by GEF @ 10:45 PM EDT
VIDEO LINK (video at the end of Article)
GAINESVILLE – U.S. Sen. John Kerry’s speech at the University of Florida came to a dramatic close Monday, shortly after a vocal audience member was hauled off by police and shot with a Taser gun.
The audience member was preliminarily identified by UF officials as Andrew Meyer, a UF student in the College of Journalism and Communications.
Toward the conclusion of Kerry’s UF forum, Meyer approached an open microphone at the University Auditorium and demanded Kerry answer his questions. The student claimed that University Police Department officers had already threatened to arrest him, and then proceeded to question Kerry about why he didn’t contest the 2004 presidential election and why there had been no moves to impeach President Bush.
A minute or so into what became a combative diatribe, Meyer’s microphone was turned off and officers began trying to physically remove him from the auditorium. Meyer flailed his arms, yelling as police tried to restrain him.
He was then pushed to the ground by six officers, at which point Meyer yelled, “What have I done? What I have I done? Get away from me. Get off of me! What did I do? … Help me! Help.”
Police threatened to user a Taser on Meyer if he did not “comply,” but he continued to resist being handcuffed. He was then Tased, which prompted him to scream and writhe in pain on the floor of the auditorium.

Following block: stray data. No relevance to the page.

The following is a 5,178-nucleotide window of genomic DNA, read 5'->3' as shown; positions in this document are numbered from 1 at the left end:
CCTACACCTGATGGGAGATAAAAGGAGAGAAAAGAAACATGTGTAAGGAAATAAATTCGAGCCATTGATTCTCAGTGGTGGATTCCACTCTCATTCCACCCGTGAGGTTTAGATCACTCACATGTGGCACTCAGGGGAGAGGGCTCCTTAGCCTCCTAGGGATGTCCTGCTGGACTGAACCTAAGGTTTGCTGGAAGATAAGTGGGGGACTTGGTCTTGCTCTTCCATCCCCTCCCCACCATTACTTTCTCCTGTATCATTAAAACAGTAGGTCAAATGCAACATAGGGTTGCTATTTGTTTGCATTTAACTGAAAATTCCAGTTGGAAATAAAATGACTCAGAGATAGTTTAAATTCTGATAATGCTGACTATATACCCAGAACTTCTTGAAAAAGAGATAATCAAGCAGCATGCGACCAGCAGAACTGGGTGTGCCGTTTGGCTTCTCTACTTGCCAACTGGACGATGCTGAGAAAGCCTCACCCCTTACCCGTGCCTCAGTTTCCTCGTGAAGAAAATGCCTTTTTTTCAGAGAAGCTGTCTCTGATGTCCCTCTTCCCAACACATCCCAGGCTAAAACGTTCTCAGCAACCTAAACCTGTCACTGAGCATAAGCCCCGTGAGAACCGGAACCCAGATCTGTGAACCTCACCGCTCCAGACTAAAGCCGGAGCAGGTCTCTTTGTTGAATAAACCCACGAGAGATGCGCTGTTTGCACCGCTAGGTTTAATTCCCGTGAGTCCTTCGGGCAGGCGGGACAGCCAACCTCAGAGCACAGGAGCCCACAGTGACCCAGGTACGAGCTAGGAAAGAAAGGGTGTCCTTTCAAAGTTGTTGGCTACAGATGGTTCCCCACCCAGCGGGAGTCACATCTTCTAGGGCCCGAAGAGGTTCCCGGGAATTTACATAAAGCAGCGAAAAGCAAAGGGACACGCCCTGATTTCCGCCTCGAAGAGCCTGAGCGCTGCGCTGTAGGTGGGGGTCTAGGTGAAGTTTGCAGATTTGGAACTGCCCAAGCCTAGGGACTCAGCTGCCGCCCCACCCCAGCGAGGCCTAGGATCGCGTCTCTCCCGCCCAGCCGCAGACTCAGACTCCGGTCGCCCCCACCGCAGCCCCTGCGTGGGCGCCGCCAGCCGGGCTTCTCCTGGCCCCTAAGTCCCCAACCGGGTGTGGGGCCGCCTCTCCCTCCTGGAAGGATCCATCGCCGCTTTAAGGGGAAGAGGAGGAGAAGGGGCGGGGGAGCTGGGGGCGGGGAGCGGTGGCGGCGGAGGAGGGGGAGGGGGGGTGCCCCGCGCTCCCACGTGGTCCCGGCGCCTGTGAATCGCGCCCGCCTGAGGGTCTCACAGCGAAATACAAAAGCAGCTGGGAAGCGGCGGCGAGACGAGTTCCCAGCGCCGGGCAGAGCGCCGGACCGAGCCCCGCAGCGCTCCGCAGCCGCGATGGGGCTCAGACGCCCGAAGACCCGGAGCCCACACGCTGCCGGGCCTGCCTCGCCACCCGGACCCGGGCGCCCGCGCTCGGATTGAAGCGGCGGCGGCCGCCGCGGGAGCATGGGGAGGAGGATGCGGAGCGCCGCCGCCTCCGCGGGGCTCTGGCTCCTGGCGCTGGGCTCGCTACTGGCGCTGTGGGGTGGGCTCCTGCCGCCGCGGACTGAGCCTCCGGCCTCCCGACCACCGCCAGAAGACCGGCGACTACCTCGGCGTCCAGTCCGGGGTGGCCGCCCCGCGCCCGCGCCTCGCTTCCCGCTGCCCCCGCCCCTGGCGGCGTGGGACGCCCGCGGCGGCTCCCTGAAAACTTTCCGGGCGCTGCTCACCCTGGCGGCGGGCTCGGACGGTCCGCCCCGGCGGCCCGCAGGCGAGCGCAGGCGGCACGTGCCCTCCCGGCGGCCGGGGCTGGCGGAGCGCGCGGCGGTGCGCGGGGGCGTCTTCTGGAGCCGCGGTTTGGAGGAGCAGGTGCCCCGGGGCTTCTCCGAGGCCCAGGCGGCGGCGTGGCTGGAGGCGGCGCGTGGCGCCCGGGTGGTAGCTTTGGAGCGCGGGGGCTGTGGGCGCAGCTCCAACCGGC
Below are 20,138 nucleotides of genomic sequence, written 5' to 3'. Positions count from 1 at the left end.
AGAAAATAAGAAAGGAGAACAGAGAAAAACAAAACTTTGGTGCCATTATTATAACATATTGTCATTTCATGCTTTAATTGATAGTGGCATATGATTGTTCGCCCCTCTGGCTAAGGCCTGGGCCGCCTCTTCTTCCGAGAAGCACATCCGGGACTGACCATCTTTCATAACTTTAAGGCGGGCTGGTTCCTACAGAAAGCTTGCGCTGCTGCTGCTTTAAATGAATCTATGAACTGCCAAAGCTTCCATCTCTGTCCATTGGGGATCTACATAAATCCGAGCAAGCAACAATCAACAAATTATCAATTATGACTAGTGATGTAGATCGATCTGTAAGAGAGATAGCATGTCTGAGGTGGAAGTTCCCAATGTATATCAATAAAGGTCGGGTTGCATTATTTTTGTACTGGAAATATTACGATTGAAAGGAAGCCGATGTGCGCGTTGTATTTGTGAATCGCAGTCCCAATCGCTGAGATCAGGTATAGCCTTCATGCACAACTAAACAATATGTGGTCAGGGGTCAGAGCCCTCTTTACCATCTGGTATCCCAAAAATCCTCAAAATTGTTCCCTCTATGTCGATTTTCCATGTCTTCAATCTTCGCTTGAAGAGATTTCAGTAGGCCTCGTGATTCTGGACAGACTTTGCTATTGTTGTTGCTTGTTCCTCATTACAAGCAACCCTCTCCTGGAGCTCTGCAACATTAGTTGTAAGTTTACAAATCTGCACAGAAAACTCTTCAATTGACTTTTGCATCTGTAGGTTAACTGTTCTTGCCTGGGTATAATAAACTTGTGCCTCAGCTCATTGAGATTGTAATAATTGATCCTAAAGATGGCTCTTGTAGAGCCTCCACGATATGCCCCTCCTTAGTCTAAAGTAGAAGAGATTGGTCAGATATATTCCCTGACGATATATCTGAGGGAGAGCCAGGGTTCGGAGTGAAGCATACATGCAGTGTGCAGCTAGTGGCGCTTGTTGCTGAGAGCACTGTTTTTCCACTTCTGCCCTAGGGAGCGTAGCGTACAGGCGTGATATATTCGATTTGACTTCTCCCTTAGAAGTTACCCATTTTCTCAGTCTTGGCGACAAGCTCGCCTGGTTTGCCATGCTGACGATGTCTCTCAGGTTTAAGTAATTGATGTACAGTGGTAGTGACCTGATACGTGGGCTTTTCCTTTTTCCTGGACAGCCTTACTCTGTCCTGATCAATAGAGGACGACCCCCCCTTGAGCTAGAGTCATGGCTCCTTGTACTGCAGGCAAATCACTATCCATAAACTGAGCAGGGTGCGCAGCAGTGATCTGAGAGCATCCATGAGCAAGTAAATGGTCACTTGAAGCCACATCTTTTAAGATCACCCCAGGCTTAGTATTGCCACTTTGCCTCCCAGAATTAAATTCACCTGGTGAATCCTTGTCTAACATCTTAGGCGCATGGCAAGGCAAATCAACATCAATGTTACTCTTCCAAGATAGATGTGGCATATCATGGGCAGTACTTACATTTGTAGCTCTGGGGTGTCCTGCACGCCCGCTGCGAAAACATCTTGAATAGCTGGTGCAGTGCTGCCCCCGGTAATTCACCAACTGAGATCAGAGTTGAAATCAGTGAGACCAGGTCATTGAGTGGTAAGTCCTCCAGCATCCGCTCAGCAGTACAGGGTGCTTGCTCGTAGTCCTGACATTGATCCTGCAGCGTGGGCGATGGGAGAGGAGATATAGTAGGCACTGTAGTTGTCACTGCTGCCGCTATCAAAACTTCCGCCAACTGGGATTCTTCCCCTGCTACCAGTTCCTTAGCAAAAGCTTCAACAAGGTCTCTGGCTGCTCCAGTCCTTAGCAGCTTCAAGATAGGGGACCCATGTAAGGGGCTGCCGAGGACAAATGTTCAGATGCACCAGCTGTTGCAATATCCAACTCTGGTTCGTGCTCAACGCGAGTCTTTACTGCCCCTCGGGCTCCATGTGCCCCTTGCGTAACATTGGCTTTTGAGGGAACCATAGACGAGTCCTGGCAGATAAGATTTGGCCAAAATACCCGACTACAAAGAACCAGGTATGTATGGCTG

After the incident, Capt. Jeff Holcomb of the UPD said Meyer had been charged with disrupting a public event and placed in the Alachua County Jail. Holcomb said there would be an investigation into whether the officers used force appropriately, adding that employing a Taser gun would only be justified in a case where there was a threat of physical harm to officers.
As Meyer was escorted away, he was followed by several students, including Matthew Howland, 20. Howland, a UF senior who said he didn’t know Meyer, said he was “appalled” by the way UPD officers handled the situation. Howland acknowledged that Meyer had acted inappropriately by “rushing” the microphone and forcing a question on Kerry.
“It’s a perfect example of when officers take something to a level that is not necessary,” he said. “The officers escalated that situation.”
Throughout the incident, Kerry urged the audience to “cool down” and acknowledged that Meyer had raised an important question. As officers escorted Meyer from the auditorium into the lobby, Kerry went on to explain that he did not think there was sufficient evidence of voter suppression to justify contesting the 2004 election.
“We just couldn’t do it in good conscience because we didn’t have that evidence,” he said.
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